Douglas Adams said it best, “I love deadlines. I love the whooshing sound they make as they rush by.”
    Good writing can’t be planned.
    It just kinda happens. Or not.

    LOL Mikey,
    I love that quote – I must write that down. πŸ˜‰

    I don’t know if you can or can’t plan writing – some writers do and are very successful with that approach – I sort of do, but not in a real organized way. To me, it’s like growing a garden – you get an idea of what you want to plant – you see what’s available and then you start putting seeds in the soil – eventually something grows. You may not always end up with what you thought you would but then, often the surprises are the best part.


  10. I’m with ~m and hm, it looks like most of everyone here agrees about the deadlines – they’re deadly for most probably. I have heard the concept and thought that sure wouldn’t be anything I’d be interested in doing.

    When I commit to do something, I’m pretty much do it or die trying and taking on something like that would be likely to kill me or kill something inside me.

    I do hope the work on your book is moving and you’re continuing to feel good about it.

    Peace, love and understanding.

    ~ RS ~

    Hey Roobs,
    I guess we all have our process. Which in the long run isn’t that important. I think it’s only important that we get where we’re going, right?
    Love ya,


  11. Hey Annie! Good to see you’re still exploring and being true to you! πŸ™‚ I wouldn’t be able to do that sort of writing I’m quite sure of that! (Maybe it’d do me some good!)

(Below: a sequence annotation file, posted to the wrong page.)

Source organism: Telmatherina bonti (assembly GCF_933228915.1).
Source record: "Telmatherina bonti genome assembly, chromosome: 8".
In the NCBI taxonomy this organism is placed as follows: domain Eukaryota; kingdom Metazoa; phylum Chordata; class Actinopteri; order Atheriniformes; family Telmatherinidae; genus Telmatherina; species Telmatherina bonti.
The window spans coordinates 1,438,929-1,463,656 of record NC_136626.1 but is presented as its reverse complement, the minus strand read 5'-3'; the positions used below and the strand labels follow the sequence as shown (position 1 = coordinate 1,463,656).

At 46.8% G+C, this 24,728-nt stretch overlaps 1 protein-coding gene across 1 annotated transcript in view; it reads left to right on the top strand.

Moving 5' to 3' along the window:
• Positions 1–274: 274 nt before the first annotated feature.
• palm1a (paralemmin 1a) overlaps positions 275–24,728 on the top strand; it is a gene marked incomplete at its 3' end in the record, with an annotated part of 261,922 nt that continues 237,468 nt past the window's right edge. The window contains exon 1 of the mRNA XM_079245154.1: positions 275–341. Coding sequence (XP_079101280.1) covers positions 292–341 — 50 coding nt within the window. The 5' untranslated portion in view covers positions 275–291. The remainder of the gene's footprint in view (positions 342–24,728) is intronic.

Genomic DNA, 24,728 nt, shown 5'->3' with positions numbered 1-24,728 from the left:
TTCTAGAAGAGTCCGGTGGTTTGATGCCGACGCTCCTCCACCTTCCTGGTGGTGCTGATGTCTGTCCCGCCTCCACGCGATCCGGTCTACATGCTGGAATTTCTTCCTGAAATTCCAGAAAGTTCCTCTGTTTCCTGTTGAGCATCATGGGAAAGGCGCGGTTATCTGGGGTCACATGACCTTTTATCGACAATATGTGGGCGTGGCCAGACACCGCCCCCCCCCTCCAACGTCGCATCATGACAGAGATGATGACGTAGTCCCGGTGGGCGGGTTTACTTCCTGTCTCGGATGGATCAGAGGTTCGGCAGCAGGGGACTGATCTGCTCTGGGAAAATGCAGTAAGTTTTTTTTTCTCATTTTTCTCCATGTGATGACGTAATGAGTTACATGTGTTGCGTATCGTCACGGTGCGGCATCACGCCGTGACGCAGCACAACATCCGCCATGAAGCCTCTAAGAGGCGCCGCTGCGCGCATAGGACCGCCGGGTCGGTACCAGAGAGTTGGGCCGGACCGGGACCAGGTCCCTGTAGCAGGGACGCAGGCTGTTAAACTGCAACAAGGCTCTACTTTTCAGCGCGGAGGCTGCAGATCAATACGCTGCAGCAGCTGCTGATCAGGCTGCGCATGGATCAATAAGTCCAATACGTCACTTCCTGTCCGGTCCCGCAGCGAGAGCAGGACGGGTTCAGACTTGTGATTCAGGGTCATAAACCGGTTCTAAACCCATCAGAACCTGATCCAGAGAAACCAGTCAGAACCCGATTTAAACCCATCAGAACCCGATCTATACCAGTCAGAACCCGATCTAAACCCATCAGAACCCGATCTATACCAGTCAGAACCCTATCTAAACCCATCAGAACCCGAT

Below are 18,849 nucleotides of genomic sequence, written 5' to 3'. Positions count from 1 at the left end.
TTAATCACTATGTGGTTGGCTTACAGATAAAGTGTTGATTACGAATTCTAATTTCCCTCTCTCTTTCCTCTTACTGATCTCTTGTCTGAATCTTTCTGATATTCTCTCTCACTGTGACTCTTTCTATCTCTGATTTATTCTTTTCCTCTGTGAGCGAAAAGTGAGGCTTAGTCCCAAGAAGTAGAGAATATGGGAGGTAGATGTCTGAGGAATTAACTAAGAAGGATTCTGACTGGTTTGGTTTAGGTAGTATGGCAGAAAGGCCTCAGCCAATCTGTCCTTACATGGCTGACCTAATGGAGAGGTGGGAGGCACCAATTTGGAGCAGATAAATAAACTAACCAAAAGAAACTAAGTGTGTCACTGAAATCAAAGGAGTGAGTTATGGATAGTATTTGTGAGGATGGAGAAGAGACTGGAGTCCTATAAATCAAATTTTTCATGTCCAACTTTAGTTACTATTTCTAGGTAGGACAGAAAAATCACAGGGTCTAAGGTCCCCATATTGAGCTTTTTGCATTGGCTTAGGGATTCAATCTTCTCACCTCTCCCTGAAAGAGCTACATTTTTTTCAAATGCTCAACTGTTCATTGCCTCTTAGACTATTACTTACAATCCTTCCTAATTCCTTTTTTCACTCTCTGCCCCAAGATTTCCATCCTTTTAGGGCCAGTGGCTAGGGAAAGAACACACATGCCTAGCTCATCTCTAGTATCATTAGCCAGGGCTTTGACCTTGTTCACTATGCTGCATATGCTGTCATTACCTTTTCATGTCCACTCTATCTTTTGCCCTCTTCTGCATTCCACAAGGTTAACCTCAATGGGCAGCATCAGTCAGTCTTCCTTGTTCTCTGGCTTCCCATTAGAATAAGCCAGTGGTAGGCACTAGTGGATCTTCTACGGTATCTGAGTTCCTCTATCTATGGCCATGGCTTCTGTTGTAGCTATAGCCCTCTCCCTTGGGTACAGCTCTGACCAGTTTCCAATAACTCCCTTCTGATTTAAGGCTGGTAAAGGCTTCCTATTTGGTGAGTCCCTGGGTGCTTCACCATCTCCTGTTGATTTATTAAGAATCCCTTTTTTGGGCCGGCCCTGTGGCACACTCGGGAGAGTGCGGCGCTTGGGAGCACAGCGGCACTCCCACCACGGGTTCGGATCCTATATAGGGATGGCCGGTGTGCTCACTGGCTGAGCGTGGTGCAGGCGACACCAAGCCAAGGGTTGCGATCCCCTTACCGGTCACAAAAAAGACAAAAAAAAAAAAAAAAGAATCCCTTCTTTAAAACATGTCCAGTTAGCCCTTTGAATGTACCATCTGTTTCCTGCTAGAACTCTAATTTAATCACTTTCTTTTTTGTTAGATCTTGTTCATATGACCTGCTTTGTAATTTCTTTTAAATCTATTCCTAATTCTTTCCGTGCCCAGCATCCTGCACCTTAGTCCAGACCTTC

Congrats on leaving your job and tending to your gorgeous heart. Love ya!

    Simonne my love! How are you? Are you all married and deleriously happy now? I bet you were a beautiful bride. I want to see pictures! I must come over to your place and catch up. Now that I have some time and breathing room. I’m starting to exhale now – it feels good.


  12. You probably got farther than I ever would have. I can’t finish a damn thing. Wait a sec, I just glanced up at Simmone’s comment, you left your job?
    I’m so out of touch due to the whole slacker blogger thing.
    Ok leaving to read.

    Oh I don’t know about that – apparently there are people who do get there. I just don’t think I’d have anything I wanted if I went that far with it. But maybe I’m wrong.

    Oh yeah, left the job. It’s all good.


  13. Hey Annie, there are wedding pics on my blog so have a peep when you have time πŸ™‚
    Of course I’m deliriously happy! πŸ™‚

    Hey Simonne!
    I just looked. Wow, you’re gorgeous! What a beautiful bride you are. Much happiness and love, my dear – you deserve it.